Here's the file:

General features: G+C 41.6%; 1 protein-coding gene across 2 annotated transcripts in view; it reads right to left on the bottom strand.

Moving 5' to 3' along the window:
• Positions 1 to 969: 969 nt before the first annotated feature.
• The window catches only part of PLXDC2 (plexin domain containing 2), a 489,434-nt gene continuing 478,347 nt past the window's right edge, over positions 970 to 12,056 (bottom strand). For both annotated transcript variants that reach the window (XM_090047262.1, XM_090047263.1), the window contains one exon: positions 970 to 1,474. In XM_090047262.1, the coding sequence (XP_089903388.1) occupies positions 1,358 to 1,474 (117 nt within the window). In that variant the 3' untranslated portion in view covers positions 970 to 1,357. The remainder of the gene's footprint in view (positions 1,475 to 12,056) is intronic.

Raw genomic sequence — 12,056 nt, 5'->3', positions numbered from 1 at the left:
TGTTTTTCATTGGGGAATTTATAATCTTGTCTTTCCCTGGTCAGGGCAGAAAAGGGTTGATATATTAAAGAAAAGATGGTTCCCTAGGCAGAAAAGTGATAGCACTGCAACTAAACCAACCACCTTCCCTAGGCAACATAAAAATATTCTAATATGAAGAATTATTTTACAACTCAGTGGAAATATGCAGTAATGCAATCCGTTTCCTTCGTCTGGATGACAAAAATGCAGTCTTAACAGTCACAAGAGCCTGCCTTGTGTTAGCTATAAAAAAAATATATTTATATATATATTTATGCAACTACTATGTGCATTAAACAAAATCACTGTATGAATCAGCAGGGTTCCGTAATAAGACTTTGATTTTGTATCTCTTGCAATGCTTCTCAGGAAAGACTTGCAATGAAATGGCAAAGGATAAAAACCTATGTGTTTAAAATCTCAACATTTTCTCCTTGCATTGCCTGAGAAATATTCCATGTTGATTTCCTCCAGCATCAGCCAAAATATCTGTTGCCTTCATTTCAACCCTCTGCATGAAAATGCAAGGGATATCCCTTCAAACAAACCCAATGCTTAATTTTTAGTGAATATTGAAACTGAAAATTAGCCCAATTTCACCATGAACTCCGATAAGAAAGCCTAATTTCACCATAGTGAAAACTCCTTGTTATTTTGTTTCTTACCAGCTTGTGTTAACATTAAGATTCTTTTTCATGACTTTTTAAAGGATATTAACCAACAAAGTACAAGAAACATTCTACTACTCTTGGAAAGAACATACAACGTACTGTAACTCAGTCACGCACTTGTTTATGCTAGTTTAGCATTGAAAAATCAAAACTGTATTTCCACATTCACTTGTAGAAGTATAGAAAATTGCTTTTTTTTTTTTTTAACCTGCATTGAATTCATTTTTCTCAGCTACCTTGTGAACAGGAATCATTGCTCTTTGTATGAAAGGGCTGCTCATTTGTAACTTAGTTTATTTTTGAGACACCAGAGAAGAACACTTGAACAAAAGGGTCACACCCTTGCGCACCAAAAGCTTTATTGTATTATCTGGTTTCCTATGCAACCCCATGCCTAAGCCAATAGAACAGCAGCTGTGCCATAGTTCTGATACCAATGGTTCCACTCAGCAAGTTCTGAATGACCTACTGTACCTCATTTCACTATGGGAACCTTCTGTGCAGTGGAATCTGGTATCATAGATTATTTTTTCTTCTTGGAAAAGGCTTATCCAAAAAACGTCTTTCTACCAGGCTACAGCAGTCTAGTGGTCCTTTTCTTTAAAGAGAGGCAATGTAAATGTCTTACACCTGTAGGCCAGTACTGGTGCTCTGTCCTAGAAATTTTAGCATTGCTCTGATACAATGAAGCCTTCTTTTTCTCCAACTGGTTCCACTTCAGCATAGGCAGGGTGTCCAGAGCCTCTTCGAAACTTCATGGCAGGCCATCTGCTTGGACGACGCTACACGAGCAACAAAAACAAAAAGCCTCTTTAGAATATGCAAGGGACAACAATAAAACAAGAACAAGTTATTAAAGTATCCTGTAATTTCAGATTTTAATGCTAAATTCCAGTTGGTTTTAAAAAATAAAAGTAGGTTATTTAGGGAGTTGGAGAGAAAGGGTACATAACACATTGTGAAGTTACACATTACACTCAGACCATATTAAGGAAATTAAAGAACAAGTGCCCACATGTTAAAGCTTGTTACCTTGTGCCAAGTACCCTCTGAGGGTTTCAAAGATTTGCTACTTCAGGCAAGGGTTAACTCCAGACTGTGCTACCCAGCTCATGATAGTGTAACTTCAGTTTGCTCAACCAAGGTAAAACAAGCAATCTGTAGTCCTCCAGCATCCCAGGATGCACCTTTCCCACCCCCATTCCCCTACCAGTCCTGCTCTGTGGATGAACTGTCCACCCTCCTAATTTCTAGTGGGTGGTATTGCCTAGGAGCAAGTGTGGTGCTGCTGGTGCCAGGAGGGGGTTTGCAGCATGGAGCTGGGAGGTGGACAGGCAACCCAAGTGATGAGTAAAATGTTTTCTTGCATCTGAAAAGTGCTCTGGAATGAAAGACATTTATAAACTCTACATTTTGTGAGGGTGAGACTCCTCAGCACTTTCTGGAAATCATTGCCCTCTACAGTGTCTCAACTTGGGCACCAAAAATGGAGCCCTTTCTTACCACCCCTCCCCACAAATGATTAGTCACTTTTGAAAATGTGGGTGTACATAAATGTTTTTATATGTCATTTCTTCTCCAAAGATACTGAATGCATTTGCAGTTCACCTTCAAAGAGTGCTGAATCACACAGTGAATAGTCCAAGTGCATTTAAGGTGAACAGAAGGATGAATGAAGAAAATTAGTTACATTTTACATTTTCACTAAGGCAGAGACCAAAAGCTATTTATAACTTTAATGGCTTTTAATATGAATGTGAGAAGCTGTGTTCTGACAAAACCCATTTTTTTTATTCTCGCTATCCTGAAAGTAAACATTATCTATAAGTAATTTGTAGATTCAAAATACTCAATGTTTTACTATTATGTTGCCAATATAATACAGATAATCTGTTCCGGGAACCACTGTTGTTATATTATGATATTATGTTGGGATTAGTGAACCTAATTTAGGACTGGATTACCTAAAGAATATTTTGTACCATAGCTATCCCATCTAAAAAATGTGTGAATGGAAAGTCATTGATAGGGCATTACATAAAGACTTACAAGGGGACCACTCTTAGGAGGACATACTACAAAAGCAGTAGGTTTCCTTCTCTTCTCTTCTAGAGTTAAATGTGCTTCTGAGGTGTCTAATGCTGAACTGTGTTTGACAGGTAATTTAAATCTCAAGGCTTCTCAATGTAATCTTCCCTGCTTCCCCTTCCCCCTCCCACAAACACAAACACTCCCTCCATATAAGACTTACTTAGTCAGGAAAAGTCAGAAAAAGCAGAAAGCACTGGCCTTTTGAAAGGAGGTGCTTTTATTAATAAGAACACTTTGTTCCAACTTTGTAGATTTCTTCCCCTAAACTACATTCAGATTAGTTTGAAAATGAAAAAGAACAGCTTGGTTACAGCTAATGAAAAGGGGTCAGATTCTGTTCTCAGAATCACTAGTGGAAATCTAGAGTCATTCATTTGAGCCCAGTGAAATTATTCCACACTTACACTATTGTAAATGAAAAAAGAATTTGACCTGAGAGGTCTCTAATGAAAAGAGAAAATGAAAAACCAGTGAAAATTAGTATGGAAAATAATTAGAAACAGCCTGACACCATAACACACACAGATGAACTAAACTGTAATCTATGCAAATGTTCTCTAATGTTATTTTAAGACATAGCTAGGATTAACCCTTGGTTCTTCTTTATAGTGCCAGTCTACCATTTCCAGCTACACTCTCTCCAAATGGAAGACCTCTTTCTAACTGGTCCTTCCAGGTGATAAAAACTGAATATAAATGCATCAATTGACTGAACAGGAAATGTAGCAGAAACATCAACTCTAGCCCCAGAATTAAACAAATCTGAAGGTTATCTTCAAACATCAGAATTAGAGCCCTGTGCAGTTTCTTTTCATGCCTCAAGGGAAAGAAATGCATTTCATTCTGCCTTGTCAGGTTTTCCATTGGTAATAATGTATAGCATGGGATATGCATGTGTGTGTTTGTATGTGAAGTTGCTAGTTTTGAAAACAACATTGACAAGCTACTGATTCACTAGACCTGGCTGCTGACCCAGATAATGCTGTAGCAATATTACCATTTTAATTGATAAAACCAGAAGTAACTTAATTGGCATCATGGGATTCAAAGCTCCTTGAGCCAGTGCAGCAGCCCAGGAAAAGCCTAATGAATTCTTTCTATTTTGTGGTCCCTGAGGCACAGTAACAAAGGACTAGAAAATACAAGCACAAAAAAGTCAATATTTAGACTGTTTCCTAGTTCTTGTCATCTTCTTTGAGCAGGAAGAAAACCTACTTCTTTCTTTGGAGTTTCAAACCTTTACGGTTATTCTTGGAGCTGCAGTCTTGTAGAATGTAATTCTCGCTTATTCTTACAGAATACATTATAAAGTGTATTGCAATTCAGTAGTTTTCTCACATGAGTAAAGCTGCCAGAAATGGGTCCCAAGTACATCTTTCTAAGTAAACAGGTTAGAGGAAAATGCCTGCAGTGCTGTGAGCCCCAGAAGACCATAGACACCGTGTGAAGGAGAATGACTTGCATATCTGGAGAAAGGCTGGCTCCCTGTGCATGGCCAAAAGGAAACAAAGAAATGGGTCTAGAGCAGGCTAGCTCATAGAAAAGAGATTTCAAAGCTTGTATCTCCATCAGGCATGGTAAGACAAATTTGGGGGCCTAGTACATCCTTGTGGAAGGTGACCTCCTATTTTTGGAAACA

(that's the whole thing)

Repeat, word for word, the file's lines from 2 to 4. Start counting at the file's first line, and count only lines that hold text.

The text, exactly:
Moving 5' to 3' along the window:
• Positions 1 to 969: 969 nt before the first annotated feature.
• The window catches only part of PLXDC2 (plexin domain containing 2), a 489,434-nt gene continuing 478,347 nt past the window's right edge, over positions 970 to 12,056 (bottom strand). For both annotated transcript variants that reach the window (XM_090047262.1, XM_090047263.1), the window contains one exon: positions 970 to 1,474. In XM_090047262.1, the coding sequence (XP_089903388.1) occupies positions 1,358 to 1,474 (117 nt within the window). In that variant the 3' untranslated portion in view covers positions 970 to 1,357. The remainder of the gene's footprint in view (positions 1,475 to 12,056) is intronic.